Convenient? Sure. A bargain? That’s down to how much Apple you’re willing to eat

Apple One has launched. Rather than join individual Apple subscription services, you can now opt for a bundle and save money. Open Settings, tap your name and then Subscriptions. If you already have Apple Music or other Apple subscriptions, you’ll be urged to join — in rather unsubtle fashion.

But should you? The answer is probably. Or, rather… it depends

Free trials

If you’ve not yet taken advantage of Apple’s free trials, you can snag a month of Apple One. But you might also be able to get lengthy free trials in some services via other means.

With Apple Music, you can get two: one as a standalone sign-up, and a second for a family account that other members of your household can use. And when buying new Apple hardware, you get three months of Apple Arcade with an iPhone, iPod touch or Apple TV, and a year of Apple TV+ with those devices or an iPad.

Should you already be on an Apple TV+ trial due to end between November and January, Apple has extended such free plans through February. Since all Apple One plans include Apple TV+, factor that into sign-up decisions if you’re currently getting it for nothing.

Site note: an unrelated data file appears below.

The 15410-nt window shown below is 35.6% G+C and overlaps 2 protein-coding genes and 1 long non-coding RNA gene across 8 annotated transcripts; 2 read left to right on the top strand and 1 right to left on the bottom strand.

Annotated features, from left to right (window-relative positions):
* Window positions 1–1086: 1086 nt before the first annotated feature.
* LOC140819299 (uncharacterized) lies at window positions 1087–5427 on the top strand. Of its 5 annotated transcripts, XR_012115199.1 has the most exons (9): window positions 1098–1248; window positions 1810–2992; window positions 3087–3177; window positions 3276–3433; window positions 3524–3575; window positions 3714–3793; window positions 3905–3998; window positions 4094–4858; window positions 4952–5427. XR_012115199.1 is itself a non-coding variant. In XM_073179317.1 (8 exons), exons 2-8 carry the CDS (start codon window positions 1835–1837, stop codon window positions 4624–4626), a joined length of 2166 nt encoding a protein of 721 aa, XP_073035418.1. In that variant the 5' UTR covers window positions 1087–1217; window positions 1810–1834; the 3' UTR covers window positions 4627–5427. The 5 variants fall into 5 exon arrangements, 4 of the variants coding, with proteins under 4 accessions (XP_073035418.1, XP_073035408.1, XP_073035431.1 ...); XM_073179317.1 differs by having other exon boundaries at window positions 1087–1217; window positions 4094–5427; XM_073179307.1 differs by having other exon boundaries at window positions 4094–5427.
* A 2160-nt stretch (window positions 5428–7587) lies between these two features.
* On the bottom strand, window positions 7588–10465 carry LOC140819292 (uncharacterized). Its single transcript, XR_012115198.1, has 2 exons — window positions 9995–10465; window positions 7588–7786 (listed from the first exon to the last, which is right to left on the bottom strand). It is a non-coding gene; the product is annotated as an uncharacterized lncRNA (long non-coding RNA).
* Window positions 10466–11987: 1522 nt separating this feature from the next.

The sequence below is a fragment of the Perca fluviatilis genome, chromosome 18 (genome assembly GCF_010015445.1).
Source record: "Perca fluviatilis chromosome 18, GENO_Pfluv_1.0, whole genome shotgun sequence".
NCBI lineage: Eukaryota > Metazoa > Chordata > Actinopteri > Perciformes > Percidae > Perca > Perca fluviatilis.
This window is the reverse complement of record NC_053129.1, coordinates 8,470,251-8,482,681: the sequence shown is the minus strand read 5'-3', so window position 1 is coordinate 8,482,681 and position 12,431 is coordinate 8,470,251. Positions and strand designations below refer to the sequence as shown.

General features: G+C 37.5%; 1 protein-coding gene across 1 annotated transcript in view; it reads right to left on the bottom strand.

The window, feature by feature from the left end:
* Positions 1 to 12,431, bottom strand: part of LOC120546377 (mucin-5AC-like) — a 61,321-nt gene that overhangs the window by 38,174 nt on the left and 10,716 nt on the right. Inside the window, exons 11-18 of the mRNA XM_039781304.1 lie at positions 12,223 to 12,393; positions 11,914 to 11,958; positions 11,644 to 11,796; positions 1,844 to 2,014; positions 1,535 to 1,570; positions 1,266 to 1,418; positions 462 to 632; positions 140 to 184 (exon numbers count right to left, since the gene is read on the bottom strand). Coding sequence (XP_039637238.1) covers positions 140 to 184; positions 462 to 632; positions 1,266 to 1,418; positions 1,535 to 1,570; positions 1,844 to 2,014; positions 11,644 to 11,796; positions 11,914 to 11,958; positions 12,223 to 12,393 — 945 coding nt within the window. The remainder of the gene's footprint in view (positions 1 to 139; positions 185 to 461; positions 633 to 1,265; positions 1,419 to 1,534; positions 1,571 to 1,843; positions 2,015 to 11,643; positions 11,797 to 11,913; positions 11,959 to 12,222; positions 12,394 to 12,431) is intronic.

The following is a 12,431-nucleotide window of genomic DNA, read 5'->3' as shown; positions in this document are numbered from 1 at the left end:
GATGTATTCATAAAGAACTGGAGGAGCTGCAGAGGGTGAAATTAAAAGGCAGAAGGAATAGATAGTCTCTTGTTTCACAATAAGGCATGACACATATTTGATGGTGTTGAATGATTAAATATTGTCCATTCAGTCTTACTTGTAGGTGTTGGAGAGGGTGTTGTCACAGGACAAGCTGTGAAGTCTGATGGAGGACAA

Value for money

Once you’ve exhausted free trials, Apple One makes more sense, but only if you already subscribe to — or are interested in — enough of the included services.

With the Individual plan, you get Apple Music, Apple Arcade, Apple TV+ and 50GB iCloud storage for $14.95/£14.95 per month. The Family plan ups the price to $19.95/£19.95 but lets you share Apple Music with up to six family members, and increases iCloud storage to 200GB. Compared to standard monthly payments, you’re effectively getting Apple Arcade or Apple TV+ and the iCloud storage for free.

The most expensive plan is Premier, which for $29.95/£29.95 ups iCloud storage to 2TB and adds Apple News+ and Apple Fitness+. In the US and UK, respectively, that represents a saving of roughly $25 and £22 over standard monthly prices.

It’s complicated

The thing is, these savings aren’t necessarily money in your pocket. For one thing, Apple Fitness+ isn’t out yet — it’s due later this year. And even then, the value in Premier comes from regularly using all its services; if you don’t, you’re burning money.

Similarly, Individual and Family are an obvious choice if you subscribe to — or are keen on — Apple Music and at least one of Apple Arcade or Apple TV+. But if all you really want is Apple Music and Apple News+, there’s little point signing up. (And things are further complicated by individual $99/£99 annual plans for Apple Music, which cut even more into potential savings.)

Because Apple One doesn’t lock you into a long-term contract, there is admittedly little risk. And although some Apple services are better than others, they do all offer strong value and are worth investigating. But if you were hoping for a stupendous bargain that couldn’t be missed, it’s time for a reality check.